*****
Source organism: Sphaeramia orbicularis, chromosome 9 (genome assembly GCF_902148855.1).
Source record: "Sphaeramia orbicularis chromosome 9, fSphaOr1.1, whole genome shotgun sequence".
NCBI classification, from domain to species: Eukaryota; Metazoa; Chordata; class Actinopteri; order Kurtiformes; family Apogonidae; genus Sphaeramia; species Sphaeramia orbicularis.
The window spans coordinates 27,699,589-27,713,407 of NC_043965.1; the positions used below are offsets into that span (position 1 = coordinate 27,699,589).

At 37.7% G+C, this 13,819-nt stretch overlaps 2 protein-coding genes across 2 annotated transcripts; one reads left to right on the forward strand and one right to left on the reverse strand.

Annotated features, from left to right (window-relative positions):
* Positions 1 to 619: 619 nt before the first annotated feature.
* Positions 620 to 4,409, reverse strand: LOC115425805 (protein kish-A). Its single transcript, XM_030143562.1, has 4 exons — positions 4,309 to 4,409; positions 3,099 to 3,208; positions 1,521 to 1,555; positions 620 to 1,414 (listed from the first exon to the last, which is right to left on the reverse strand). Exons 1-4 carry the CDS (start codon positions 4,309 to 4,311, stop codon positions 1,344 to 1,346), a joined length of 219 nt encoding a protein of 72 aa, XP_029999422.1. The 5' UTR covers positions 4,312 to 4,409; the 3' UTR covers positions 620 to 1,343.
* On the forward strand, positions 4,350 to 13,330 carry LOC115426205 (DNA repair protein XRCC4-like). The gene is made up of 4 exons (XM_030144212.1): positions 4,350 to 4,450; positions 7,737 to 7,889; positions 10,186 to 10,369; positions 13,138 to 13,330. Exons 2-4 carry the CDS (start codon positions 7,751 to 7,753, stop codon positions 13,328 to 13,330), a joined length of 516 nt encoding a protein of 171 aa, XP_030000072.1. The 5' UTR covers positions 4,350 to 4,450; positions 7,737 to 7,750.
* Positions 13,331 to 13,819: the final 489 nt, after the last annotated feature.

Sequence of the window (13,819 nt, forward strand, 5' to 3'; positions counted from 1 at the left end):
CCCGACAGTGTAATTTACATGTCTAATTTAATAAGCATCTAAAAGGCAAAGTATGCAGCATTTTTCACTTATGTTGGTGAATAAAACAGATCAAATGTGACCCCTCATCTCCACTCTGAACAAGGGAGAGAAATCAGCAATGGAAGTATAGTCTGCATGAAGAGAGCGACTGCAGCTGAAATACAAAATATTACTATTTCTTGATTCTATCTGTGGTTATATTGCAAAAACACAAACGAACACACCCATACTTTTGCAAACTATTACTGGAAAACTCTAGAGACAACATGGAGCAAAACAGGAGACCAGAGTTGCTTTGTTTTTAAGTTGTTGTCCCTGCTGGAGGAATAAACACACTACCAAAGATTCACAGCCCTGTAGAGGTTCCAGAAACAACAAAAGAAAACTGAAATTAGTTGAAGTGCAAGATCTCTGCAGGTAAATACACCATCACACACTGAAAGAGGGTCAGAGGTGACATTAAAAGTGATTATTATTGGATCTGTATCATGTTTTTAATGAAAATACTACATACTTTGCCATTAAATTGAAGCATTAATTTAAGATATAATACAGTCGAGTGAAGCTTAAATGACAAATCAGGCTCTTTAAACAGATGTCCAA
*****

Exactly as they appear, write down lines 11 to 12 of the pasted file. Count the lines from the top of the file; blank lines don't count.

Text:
Sequence of the window (13,819 nt, forward strand, 5' to 3'; positions counted from 1 at the left end):
CCCGACAGTGTAATTTACATGTCTAATTTAATAAGCATCTAAAAGGCAAAGTATGCAGCATTTTTCACTTATGTTGGTGAATAAAACAGATCAAATGTGACCCCTCATCTCCACTCTGAACAAGGGAGAGAAATCAGCAATGGAAGTATAGTCTGCATGAAGAGAGCGACTGCAGCTGAAATACAAAATATTACTATTTCTTGATTCTATCTGTGGTTATATTGCAAAAACACAAACGAACACACCCATACTTTTGCAAACTATTACTGGAAAACTCTAGAGACAACATGGAGCAAAACAGGAGACCAGAGTTGCTTTGTTTTTAAGTTGTTGTCCCTGCTGGAGGAATAAACACACTACCAAAGATTCACAGCCCTGTAGAGGTTCCAGAAACAACAAAAGAAAACTGAAATTAGTTGAAGTGCAAGATCTCTGCAGGTAAATACACCATCACACACTGAAAGAGGGTCAGAGGTGACATTAAAAGTGATTATTATTGGATCTGTATCATGTTTTTAATGAAAATACTACATACTTTGCCATTAAATTGAAGCATTAATTTAAGATATAATACAGTCGAGTGAAGCTTAAATGACAAATCAGGCTCTTTAAACAGATGTCCAA